Taken from https://sites.duke.edu/harp/our-team/ryan-bell-phd/

Ryan Patrick Bell

Founder & Chair of the Science Policy Committee of the Triangle Chapter of the Society for Neuroscience; and Postdoctoral Associate, Duke University
Chapter Member: North Carolina SSN
Areas of Expertise:

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Bell's research interests include investigating the neurobiological effects of HIV infection and co-occurring substance use to identify biomarkers for clinical intervention targets.


"Distress Tolerance among Substance Users is Associated with Functional Connectivity between Prefrontal Regions during a Distress Tolerance Task" (with Stacey B. Daughters, Thomas J. Ross, Jennifer Y. Yi, Jonathan Ryan, and Elliot A. Stein). Addiction Biology 22, no. 5 (2017): 1378-1390.

Examines the neural correlates and functional connectivity of distress tolerance among a cohort of substance users and healthy controls. Finds greater activation in a priori cortico-limbic network ROIs, namely the right insula, anterior cingulate cortex, bilateral medial frontal gyrus, right inferior frontal gyrus, and right ventromedial significantly predicted higher distress tolerance among substance users, not healthy controls. 

"Neural Correlates of Craving and Impulsivity in Abstinent Former Cocaine Users: Towards Biomarkers of Relapse Risk" (with Hugh Garavan and John J. Foxe). Neuropharmacology 85 (2014): 461-470.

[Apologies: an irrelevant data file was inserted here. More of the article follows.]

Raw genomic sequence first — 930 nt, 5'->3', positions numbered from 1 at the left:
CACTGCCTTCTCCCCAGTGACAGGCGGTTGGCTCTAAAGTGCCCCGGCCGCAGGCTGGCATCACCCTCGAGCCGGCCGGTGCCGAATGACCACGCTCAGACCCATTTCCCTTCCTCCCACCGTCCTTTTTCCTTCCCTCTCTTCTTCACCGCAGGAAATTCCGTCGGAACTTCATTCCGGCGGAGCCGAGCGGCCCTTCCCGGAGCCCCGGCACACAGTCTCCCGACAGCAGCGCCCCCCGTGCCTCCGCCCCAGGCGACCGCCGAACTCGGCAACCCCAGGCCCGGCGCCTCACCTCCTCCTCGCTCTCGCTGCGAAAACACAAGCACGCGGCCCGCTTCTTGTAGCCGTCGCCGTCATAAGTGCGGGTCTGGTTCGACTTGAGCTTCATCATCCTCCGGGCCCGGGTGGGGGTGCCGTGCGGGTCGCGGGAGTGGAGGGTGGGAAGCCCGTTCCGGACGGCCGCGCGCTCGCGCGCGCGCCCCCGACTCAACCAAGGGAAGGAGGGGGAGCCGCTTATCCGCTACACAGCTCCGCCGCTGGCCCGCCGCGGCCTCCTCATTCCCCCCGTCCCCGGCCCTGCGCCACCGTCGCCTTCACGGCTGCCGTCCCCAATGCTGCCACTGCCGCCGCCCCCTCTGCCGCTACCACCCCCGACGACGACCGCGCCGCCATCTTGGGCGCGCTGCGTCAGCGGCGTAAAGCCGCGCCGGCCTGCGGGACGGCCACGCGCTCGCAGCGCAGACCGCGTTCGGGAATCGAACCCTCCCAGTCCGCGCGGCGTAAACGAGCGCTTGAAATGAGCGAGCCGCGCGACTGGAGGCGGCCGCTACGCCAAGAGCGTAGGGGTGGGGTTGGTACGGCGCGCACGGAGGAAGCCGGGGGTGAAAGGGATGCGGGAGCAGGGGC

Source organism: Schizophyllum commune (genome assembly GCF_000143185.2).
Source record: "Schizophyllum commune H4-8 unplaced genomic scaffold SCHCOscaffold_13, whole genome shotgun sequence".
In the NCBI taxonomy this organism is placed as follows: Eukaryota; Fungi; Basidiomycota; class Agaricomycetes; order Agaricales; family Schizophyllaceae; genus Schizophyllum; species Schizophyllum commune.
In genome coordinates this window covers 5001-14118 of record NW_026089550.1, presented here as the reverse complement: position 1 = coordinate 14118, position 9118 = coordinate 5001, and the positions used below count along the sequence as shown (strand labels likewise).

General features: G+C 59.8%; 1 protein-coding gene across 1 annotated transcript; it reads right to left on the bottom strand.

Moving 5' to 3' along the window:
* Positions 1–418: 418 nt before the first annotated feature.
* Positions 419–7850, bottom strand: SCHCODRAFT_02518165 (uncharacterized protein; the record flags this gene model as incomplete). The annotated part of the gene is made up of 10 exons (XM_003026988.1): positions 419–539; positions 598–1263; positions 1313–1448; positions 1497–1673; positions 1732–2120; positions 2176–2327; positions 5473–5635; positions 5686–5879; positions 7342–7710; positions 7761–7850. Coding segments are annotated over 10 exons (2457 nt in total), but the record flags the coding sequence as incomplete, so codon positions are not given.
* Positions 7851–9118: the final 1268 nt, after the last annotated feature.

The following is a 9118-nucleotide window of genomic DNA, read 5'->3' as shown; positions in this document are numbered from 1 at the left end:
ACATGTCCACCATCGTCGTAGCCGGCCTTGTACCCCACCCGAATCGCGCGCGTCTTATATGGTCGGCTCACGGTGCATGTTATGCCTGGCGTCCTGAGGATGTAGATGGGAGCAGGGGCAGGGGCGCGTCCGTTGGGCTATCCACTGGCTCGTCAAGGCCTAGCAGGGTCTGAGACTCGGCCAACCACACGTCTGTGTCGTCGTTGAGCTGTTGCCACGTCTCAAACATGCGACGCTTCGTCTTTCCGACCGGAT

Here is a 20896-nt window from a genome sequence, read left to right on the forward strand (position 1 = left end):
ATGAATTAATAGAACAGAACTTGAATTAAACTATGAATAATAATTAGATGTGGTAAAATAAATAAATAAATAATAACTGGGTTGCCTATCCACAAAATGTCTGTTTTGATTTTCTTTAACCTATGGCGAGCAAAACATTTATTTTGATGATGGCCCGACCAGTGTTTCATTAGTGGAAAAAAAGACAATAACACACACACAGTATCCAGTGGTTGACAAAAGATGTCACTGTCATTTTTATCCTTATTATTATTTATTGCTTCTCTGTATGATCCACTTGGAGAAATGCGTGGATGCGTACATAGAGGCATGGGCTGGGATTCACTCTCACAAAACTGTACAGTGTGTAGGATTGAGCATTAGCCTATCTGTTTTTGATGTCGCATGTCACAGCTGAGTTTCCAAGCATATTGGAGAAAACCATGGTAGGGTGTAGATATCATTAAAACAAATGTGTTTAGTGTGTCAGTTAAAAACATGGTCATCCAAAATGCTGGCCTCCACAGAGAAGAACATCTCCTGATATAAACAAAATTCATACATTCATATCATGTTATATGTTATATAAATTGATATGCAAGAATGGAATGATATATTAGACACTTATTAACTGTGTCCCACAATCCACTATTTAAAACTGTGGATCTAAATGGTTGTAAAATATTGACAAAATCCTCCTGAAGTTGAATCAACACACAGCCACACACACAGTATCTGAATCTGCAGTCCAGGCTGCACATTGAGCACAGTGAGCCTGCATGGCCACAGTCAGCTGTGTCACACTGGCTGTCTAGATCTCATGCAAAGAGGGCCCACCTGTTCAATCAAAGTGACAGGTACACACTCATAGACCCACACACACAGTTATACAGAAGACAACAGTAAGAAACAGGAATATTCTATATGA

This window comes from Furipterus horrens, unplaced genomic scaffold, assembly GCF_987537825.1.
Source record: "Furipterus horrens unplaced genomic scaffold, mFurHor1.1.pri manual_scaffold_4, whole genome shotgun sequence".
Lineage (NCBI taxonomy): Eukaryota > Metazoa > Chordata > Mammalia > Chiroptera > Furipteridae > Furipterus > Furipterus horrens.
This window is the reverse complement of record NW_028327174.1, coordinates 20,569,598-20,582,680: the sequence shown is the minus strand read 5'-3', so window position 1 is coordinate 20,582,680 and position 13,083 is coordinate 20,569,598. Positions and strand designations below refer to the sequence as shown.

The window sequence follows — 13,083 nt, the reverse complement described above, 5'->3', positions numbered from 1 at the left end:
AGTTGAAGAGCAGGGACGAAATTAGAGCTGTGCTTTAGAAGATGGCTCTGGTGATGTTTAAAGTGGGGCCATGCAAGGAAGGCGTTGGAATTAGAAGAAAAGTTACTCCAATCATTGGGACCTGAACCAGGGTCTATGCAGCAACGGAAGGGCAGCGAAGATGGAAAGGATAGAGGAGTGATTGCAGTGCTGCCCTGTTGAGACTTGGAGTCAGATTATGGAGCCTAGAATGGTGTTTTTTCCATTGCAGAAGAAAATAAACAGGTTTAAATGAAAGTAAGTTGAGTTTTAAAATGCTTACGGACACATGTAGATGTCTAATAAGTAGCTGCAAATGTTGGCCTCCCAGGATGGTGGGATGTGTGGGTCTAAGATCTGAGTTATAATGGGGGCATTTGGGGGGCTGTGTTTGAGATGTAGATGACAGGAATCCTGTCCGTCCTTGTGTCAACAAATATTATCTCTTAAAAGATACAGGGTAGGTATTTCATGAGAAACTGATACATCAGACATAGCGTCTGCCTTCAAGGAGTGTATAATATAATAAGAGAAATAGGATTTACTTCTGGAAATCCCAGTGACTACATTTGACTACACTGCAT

Examines neural activation patterns in dorsal and ventral striatum in abstinent cocaine dependent individuals and non-using controls as they performed a cocaine craving task. Observes activations in nodes of the response inhibition circuit as they performed an inhibition task.

"White Matter Changes in HIV+ Women with a History of Cocaine Dependence" (with Kathryn-Mary Wakim, Ciara J. Molloy, Lars A. Ross, and John J. Foxe). Frontiers in Neurology 8 (2017): 562.

Uses diffusion tensor imaging to understand the effect of combined HIV+ serostatus and former cocaine dependence on cerebral white matter integrity. Indicates an extensive neuropathological effect of HIV and former cocaine dependence on white matter.